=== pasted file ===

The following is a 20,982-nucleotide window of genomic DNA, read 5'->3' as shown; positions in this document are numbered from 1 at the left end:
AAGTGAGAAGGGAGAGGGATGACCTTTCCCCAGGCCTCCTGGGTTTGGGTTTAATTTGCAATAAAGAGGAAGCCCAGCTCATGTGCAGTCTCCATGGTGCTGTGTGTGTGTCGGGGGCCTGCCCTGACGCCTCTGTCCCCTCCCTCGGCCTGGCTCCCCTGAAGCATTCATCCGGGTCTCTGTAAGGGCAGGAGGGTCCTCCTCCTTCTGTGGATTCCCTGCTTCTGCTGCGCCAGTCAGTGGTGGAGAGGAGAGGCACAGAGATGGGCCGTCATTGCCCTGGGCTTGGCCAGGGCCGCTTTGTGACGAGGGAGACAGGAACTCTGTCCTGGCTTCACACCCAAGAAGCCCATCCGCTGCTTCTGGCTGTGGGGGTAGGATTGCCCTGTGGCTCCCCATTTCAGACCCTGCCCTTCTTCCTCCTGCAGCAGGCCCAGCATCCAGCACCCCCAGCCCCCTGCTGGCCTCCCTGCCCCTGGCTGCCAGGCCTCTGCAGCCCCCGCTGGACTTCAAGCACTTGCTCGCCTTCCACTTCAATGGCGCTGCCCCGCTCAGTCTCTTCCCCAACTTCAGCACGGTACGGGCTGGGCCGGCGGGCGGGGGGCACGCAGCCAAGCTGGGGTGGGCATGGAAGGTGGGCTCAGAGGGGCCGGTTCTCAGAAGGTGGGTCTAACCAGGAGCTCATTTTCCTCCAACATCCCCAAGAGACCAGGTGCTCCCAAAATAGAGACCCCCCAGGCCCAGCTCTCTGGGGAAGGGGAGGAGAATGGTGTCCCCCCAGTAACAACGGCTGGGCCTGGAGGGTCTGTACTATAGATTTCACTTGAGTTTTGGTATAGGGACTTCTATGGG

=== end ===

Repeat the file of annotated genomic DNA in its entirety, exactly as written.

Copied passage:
The following is a 20,982-nucleotide window of genomic DNA, read 5'->3' as shown; positions in this document are numbered from 1 at the left end:
AAGTGAGAAGGGAGAGGGATGACCTTTCCCCAGGCCTCCTGGGTTTGGGTTTAATTTGCAATAAAGAGGAAGCCCAGCTCATGTGCAGTCTCCATGGTGCTGTGTGTGTGTCGGGGGCCTGCCCTGACGCCTCTGTCCCCTCCCTCGGCCTGGCTCCCCTGAAGCATTCATCCGGGTCTCTGTAAGGGCAGGAGGGTCCTCCTCCTTCTGTGGATTCCCTGCTTCTGCTGCGCCAGTCAGTGGTGGAGAGGAGAGGCACAGAGATGGGCCGTCATTGCCCTGGGCTTGGCCAGGGCCGCTTTGTGACGAGGGAGACAGGAACTCTGTCCTGGCTTCACACCCAAGAAGCCCATCCGCTGCTTCTGGCTGTGGGGGTAGGATTGCCCTGTGGCTCCCCATTTCAGACCCTGCCCTTCTTCCTCCTGCAGCAGGCCCAGCATCCAGCACCCCCAGCCCCCTGCTGGCCTCCCTGCCCCTGGCTGCCAGGCCTCTGCAGCCCCCGCTGGACTTCAAGCACTTGCTCGCCTTCCACTTCAATGGCGCTGCCCCGCTCAGTCTCTTCCCCAACTTCAGCACGGTACGGGCTGGGCCGGCGGGCGGGGGGCACGCAGCCAAGCTGGGGTGGGCATGGAAGGTGGGCTCAGAGGGGCCGGTTCTCAGAAGGTGGGTCTAACCAGGAGCTCATTTTCCTCCAACATCCCCAAGAGACCAGGTGCTCCCAAAATAGAGACCCCCCAGGCCCAGCTCTCTGGGGAAGGGGAGGAGAATGGTGTCCCCCCAGTAACAACGGCTGGGCCTGGAGGGTCTGTACTATAGATTTCACTTGAGTTTTGGTATAGGGACTTCTATGGG